There’s something magical about happening upon something, rather than actively seeking it out. Whether it’s wildlife or art, the unexpectedness of it adds another layer of enjoyment. For ten weeks this summer and autumn, Dumfries & Galloway Dance gifted local people with exactly that – mini “happenings” that were caught, rather than sought, as they went about their day. Delivering over 60 pop-up performances in 30 locations across the region, dancers Jorja Follina, Claire Pencak and Malcolm Sutherland made parks, beaches, forests, playparks, riversides and pavements their temporary home, the ground beneath their feet alternating between dewy grass, hard tarmac, wet sand and crunchy autumn leaves.
Created by choreographers from a range of backgrounds, including hip hop, aerial and contemporary, each of the five pieces they performed came with its own set of props, costumes and mood. Some works were serious, some playful, leading to numerous conversations with curious passers-by – and attracting several dogs who wanted in on the action. Gathering together a series of these short, surprising moments, their Scotsman Session gives a snapshot of how the project unfolded.
Not only did Dance Happens Here entertain the public and introduce potential newcomers to dance, it provided much-needed work for artists starved of employment during much of the pandemic. Choreographers Bridie Gane, Tony Mills, Jen Paterson, Matthew Hawkins, Louise Ahl and Emma Jayne Park all created new works, or adapted existing pieces for the outdoors, and in addition to the dancers and choreographers, other local artists also got involved, including designers, photographers, musicians and filmmakers.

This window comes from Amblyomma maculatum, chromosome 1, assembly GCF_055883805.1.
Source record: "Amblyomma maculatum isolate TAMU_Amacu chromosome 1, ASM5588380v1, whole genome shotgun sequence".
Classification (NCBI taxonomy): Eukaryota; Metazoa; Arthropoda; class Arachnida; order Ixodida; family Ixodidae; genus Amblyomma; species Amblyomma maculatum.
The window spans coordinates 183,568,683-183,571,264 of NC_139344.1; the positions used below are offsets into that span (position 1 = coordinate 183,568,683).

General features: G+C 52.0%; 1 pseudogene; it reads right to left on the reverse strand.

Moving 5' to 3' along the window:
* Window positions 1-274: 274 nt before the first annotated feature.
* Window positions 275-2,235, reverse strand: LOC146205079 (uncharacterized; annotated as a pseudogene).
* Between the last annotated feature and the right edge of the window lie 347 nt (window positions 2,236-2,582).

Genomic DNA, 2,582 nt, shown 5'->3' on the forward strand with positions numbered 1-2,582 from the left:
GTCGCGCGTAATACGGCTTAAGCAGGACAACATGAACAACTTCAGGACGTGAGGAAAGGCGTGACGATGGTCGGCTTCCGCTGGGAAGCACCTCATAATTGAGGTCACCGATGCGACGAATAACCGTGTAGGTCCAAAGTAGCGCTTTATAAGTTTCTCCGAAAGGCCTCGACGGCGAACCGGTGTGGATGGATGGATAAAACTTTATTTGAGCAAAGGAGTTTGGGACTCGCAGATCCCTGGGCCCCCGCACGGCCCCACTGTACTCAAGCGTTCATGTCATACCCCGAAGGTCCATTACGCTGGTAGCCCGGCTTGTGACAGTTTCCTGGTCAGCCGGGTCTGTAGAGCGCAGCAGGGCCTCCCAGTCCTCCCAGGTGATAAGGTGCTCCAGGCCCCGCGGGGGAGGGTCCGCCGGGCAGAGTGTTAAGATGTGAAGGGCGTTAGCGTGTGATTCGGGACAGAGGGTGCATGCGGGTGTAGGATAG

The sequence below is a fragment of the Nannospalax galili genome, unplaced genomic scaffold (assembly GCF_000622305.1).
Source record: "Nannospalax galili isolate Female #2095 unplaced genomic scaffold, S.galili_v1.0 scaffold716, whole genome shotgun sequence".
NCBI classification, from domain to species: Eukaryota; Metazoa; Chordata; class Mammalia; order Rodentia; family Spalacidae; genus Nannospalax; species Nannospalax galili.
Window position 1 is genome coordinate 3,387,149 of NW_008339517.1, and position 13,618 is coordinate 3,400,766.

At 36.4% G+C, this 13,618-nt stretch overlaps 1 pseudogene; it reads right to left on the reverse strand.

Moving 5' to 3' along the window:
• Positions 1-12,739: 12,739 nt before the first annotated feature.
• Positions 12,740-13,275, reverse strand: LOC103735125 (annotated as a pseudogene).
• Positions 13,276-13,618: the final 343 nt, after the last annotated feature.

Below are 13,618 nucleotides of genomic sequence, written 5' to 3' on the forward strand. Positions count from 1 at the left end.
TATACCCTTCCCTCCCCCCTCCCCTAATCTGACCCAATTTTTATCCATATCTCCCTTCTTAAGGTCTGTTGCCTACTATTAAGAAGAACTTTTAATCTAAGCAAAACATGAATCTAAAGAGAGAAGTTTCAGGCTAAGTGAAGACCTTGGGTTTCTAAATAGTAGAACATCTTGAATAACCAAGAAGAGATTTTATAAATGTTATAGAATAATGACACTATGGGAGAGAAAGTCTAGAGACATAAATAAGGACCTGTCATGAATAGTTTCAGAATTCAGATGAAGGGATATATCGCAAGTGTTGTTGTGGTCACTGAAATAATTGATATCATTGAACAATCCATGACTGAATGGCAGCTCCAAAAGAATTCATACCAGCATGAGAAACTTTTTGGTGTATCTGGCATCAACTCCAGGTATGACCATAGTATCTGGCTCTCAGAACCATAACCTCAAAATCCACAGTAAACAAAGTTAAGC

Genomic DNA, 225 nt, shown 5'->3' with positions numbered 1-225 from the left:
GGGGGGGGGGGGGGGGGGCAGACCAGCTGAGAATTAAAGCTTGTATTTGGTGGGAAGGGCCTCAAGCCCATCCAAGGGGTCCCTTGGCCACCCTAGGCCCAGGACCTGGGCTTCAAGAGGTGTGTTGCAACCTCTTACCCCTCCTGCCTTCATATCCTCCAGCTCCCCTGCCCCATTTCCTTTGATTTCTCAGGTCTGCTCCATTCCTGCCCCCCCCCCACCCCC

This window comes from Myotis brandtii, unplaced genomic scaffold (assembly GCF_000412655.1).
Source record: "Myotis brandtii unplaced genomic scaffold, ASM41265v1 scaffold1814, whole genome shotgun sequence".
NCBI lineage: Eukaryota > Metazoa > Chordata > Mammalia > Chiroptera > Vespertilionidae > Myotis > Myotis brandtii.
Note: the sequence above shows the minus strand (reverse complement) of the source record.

For Dumfries & Galloway Dance’s artistic director, Emma Jayne Park, the name itself – Dance Happens Here – has significance. Dancers Follina, Pencak and Sutherland spent six months in the region, getting to know local residents, volunteering with community groups, working with local artists and making connections. A very different approach from the usual drop in, move on, touring model. All of which fed into the idea that dance does indeed happen in that area.
"There’s a dedicated dance community in Dumfries and Galloway,” says Park. “But we know that watching dance is not a common habit for many local residents. As someone who grew up in Gretna – and discovered a love for dance through a series of happy accidents – I think this could be due to a lack of access to regular high quality touring dance."
“Many organisations work hard to tour dance to the region, but it requires people to be available when performances are scheduled and feel bold enough to buy a ticket. By popping up in public places, we created a no-pressure environment to watch dance, chat to the people performing it and hopefully spark an interest. And for those already familiar with watching dance, it created an opportunity to see performance in the spaces they move through in their everyday lives.”
For more on Dumfries and Galloway Dance, visit https://www.dumfriesandgalloway.dance/
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